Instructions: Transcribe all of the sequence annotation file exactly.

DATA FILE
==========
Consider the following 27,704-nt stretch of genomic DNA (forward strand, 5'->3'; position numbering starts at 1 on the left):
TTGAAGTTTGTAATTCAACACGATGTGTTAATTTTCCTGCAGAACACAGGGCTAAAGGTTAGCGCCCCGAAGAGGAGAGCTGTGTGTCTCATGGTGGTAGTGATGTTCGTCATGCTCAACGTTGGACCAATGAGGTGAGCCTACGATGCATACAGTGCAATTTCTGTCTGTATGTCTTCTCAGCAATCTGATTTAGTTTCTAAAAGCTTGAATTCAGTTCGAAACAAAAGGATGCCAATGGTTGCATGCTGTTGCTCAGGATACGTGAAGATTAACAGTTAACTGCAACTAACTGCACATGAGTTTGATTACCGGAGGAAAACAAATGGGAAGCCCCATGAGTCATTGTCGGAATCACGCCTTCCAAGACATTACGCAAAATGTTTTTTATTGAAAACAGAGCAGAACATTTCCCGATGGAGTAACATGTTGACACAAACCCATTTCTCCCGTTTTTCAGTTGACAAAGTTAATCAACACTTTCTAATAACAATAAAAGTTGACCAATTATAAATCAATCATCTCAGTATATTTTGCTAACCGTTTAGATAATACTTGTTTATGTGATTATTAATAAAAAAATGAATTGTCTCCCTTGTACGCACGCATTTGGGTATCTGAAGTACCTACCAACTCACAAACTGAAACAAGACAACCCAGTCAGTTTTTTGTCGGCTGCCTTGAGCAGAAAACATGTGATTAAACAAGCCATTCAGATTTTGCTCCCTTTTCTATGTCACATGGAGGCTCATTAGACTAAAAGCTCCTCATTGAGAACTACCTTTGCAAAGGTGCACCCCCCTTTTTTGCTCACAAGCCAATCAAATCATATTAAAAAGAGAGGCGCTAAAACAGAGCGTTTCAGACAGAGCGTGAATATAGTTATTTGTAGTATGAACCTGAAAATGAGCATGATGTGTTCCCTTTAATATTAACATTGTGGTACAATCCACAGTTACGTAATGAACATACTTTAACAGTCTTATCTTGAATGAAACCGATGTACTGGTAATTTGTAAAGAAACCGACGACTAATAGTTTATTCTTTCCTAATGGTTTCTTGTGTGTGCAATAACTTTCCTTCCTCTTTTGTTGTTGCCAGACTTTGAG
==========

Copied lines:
Consider the following 27,704-nt stretch of genomic DNA (forward strand, 5'->3'; position numbering starts at 1 on the left):
TTGAAGTTTGTAATTCAACACGATGTGTTAATTTTCCTGCAGAACACAGGGCTAAAGGTTAGCGCCCCGAAGAGGAGAGCTGTGTGTCTCATGGTGGTAGTGATGTTCGTCATGCTCAACGTTGGACCAATGAGGTGAGCCTACGATGCATACAGTGCAATTTCTGTCTGTATGTCTTCTCAGCAATCTGATTTAGTTTCTAAAAGCTTGAATTCAGTTCGAAACAAAAGGATGCCAATGGTTGCATGCTGTTGCTCAGGATACGTGAAGATTAACAGTTAACTGCAACTAACTGCACATGAGTTTGATTACCGGAGGAAAACAAATGGGAAGCCCCATGAGTCATTGTCGGAATCACGCCTTCCAAGACATTACGCAAAATGTTTTTTATTGAAAACAGAGCAGAACATTTCCCGATGGAGTAACATGTTGACACAAACCCATTTCTCCCGTTTTTCAGTTGACAAAGTTAATCAACACTTTCTAATAACAATAAAAGTTGACCAATTATAAATCAATCATCTCAGTATATTTTGCTAACCGTTTAGATAATACTTGTTTATGTGATTATTAATAAAAAAATGAATTGTCTCCCTTGTACGCACGCATTTGGGTATCTGAAGTACCTACCAACTCACAAACTGAAACAAGACAACCCAGTCAGTTTTTTGTCGGCTGCCTTGAGCAGAAAACATGTGATTAAACAAGCCATTCAGATTTTGCTCCCTTTTCTATGTCACATGGAGGCTCATTAGACTAAAAGCTCCTCATTGAGAACTACCTTTGCAAAGGTGCACCCCCCTTTTTTGCTCACAAGCCAATCAAATCATATTAAAAAGAGAGGCGCTAAAACAGAGCGTTTCAGACAGAGCGTGAATATAGTTATTTGTAGTATGAACCTGAAAATGAGCATGATGTGTTCCCTTTAATATTAACATTGTGGTACAATCCACAGTTACGTAATGAACATACTTTAACAGTCTTATCTTGAATGAAACCGATGTACTGGTAATTTGTAAAGAAACCGACGACTAATAGTTTATTCTTTCCTAATGGTTTCTTGTGTGTGCAATAACTTTCCTTCCTCTTTTGTTGTTGCCAGACTTTGAG